And the angel said to them, “Fear not, for behold, I bring you good news of great joy that will be for all the people. – Luke 2:10
We live in an increasingly balkanized culture. This time of year that division is acute as people navigate how to deal with Christmas, the celebration of which was once uncontroversial. I was talking with a gentleman last week and as we parted he said, “Have a happy, whatever you celebrate.” I thanked him and said “it’s Christmas.” He smiled and said, “have a nice Christmas.”
He wasn’t opposed to celebrating Christmas, at least I didn’t get that impression, he was just worried he might offend someone he didn’t know that well by being too specific about what he wanted them to enjoy this time of year.
There are many reasons for this, among them a misunderstanding of what Christmas celebrates – and by that I mean more than just realizing Christmas is about the birth of Christ and not primarily about presents and Santa Claus. I mean realizing that what we celebrate at Christmas is the outworking of God’s plan for all of humanity, not a culturally specific religious holiday. There are certainly culturally specific ways to celebrate Christmas but the event it commemorates applies to all humanity.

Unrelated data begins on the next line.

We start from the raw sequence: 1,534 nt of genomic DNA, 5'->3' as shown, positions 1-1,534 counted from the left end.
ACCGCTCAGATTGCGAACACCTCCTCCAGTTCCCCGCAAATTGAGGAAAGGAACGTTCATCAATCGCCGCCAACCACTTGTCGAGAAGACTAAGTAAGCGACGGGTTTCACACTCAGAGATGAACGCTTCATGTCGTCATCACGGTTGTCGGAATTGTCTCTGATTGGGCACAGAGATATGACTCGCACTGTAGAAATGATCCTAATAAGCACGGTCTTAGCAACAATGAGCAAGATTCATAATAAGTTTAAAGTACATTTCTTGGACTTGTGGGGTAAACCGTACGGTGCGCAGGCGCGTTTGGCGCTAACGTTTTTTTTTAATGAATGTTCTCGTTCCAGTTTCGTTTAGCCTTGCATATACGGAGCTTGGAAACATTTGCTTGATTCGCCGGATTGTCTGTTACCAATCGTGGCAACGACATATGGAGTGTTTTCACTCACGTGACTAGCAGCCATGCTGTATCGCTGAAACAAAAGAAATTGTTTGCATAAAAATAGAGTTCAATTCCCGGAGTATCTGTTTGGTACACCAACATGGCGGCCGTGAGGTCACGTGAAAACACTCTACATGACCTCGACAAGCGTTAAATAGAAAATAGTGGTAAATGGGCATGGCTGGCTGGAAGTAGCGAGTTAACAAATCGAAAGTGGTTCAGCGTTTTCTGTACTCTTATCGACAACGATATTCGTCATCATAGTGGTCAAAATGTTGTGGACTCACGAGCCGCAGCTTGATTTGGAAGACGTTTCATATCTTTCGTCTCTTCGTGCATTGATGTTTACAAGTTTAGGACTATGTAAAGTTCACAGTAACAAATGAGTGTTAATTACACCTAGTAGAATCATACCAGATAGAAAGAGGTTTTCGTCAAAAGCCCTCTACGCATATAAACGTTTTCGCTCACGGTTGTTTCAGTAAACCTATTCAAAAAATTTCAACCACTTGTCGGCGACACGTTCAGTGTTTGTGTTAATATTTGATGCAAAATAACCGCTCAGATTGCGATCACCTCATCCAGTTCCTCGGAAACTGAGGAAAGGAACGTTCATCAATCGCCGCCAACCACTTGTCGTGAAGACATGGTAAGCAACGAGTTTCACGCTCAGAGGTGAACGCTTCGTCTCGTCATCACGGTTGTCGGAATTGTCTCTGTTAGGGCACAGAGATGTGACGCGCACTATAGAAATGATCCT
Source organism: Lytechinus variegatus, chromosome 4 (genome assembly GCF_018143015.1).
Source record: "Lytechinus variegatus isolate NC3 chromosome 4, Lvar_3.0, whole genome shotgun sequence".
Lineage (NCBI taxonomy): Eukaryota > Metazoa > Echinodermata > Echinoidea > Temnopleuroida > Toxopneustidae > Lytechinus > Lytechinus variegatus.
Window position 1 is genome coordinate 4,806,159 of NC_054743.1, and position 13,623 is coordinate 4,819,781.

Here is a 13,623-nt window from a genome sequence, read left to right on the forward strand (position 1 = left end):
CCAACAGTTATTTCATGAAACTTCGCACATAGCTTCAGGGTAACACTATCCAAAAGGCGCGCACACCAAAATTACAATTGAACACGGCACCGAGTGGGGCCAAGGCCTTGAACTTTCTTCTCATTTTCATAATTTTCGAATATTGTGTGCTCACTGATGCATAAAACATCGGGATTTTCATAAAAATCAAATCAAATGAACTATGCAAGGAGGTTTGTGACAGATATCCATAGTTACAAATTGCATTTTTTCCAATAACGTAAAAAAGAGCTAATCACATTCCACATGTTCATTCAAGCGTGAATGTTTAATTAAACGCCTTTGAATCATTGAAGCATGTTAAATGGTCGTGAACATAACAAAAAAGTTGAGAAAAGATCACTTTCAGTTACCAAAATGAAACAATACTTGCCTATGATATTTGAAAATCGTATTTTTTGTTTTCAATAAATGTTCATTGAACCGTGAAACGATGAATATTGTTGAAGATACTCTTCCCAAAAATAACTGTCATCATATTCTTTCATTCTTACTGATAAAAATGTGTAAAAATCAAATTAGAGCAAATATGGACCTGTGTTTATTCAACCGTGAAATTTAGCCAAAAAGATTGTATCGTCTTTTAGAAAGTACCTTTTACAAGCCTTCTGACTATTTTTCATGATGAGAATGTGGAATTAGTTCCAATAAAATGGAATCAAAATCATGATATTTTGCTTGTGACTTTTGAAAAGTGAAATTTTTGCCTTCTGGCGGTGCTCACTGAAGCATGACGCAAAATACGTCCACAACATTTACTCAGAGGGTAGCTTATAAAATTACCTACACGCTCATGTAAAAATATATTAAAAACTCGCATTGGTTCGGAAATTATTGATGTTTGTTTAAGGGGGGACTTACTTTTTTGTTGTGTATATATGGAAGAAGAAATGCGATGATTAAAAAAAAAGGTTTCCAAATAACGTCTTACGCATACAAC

Christianity is not a “middle-eastern” religion, it is not a “western” religion, it is not a “colonialist” religion, it is not an expression of the cultural values of one segment of humanity, it is not one option among many, it is the only hope for every man, woman and child ever born not to face the wrath of God for eternity.
What we call Christmas is first mentioned in the Bible in Genesis 3:15:
I will put enmity between you and the woman,
and between your offspring and her offspring;
he shall bruise your head,
and you shall bruise his heel.”
This announcement precedes the development of any people group, any nation, any culture. There are only two people on the planet when God says this. Everyone yet to be born will come from those two people. Therefore, it is God’s plan for all of humanity. He will send a Savior who will bruise the head of the serpent to reconcile to himself those from every nation, tribe and language who trust in that Savior for the forgiveness of their sins.
When we say “Merry Christmas” it’s not just a seasonal version of “Have a nice day.” It’s a celebration of God’s plan for all people, at all times, in all circumstances. It recognizes God’s sovereignty over all humanity and his gracious provision for those who are his enemies to become, not just his friends, but his sons and daughters.
So, wish your friends and neighbors a “Merry Christmas” with gusto and be willing to share with them the “reason for the season” or as the Apostle Peter says, “the reason for the hope that is in you.”